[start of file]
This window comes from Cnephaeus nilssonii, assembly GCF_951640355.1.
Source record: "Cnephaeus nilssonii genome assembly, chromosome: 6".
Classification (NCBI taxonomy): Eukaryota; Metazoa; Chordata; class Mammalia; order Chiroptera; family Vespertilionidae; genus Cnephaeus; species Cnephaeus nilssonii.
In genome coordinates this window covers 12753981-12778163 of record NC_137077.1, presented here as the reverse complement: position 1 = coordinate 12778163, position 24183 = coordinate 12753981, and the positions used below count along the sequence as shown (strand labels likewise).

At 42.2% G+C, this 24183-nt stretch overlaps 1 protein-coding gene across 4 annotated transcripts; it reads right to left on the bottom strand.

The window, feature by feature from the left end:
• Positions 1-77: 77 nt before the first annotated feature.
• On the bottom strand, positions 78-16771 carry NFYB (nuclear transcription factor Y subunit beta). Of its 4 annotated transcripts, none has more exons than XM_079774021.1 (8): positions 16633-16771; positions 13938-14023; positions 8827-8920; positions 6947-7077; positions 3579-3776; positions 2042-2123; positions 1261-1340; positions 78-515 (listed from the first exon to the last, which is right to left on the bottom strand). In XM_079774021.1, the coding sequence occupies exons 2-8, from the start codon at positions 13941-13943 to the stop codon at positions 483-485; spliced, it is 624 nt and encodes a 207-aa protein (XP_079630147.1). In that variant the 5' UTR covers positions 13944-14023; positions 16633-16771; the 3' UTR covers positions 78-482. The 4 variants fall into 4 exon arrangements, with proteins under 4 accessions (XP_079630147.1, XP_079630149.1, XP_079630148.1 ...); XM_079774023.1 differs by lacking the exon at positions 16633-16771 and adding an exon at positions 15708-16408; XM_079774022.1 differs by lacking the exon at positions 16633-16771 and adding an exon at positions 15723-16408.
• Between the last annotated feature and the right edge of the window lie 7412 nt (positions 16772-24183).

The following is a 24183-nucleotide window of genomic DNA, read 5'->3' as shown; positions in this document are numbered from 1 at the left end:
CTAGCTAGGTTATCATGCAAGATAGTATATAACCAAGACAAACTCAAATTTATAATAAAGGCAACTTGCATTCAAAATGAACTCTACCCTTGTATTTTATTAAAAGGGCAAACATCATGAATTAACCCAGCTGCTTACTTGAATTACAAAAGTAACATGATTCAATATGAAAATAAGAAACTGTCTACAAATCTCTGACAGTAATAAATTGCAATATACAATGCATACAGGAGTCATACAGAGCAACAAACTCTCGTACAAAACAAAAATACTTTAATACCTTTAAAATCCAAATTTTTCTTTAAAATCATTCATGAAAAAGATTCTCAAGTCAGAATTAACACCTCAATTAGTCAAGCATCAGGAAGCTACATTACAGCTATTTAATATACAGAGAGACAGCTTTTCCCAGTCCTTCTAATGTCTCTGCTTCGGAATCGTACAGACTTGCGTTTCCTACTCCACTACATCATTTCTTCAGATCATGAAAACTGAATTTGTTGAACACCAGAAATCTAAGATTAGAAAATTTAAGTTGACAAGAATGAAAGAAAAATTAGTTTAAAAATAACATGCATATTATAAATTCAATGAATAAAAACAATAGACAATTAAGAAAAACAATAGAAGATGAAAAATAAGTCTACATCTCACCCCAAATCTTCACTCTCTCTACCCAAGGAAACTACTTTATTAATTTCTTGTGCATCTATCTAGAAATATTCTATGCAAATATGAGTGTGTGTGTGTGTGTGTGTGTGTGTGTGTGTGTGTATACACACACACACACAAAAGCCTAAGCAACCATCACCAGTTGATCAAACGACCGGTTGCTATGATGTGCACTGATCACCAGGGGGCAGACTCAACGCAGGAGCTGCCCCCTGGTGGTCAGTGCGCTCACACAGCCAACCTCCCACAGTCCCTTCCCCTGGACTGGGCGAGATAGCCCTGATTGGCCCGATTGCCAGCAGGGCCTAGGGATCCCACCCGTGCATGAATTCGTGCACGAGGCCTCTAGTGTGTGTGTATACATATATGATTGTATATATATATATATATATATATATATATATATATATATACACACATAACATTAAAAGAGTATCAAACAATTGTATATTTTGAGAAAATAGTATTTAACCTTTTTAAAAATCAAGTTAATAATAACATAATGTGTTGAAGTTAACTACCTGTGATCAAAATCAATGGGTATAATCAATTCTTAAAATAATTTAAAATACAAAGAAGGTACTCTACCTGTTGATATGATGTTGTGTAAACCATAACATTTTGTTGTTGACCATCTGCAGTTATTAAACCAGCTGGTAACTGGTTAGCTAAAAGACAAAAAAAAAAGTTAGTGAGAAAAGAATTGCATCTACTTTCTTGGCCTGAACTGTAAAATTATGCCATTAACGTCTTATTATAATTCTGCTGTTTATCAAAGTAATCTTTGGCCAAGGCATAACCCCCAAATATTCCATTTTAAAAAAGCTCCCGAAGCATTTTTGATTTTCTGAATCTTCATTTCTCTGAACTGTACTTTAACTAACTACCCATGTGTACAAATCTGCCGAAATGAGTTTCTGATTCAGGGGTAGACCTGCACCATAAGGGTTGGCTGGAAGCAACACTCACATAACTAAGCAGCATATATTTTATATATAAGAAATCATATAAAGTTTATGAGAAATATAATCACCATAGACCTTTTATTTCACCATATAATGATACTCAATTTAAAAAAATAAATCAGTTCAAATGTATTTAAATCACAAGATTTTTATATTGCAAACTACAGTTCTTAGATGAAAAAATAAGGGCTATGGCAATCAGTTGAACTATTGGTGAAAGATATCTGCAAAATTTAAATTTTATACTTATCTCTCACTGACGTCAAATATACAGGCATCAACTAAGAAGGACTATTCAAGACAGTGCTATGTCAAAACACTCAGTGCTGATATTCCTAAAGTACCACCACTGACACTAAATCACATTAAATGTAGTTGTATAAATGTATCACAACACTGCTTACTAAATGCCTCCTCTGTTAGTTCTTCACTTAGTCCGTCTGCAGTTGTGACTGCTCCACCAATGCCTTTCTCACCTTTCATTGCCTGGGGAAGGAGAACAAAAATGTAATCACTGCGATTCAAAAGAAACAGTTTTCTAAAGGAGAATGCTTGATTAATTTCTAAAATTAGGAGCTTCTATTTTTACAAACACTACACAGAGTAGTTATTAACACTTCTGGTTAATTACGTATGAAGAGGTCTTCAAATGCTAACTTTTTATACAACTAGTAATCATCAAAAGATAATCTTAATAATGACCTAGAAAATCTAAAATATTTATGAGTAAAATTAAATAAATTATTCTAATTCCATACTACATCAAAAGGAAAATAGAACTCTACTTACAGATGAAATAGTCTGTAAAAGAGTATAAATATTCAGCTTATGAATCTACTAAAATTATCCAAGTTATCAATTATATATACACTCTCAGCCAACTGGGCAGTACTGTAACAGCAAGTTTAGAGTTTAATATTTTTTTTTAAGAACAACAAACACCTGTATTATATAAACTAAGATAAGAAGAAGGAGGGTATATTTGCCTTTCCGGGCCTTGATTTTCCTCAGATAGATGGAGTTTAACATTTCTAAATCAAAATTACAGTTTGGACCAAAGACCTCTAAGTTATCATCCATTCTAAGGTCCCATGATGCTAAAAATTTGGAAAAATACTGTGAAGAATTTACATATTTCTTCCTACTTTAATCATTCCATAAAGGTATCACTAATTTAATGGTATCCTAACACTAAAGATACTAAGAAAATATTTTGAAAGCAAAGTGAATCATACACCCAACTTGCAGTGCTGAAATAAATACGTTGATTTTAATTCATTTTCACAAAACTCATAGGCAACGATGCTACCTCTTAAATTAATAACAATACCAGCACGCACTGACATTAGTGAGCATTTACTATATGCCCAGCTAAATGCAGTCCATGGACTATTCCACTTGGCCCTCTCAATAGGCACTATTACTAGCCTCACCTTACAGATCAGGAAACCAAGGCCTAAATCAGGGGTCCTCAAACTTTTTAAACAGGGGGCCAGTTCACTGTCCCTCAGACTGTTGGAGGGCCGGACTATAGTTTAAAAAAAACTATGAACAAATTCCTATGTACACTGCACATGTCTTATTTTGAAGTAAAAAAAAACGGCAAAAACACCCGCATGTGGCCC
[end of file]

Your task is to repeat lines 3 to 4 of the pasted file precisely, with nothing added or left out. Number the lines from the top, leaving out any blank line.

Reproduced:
Classification (NCBI taxonomy): Eukaryota; Metazoa; Chordata; class Mammalia; order Chiroptera; family Vespertilionidae; genus Cnephaeus; species Cnephaeus nilssonii.
In genome coordinates this window covers 12753981-12778163 of record NC_137077.1, presented here as the reverse complement: position 1 = coordinate 12778163, position 24183 = coordinate 12753981, and the positions used below count along the sequence as shown (strand labels likewise).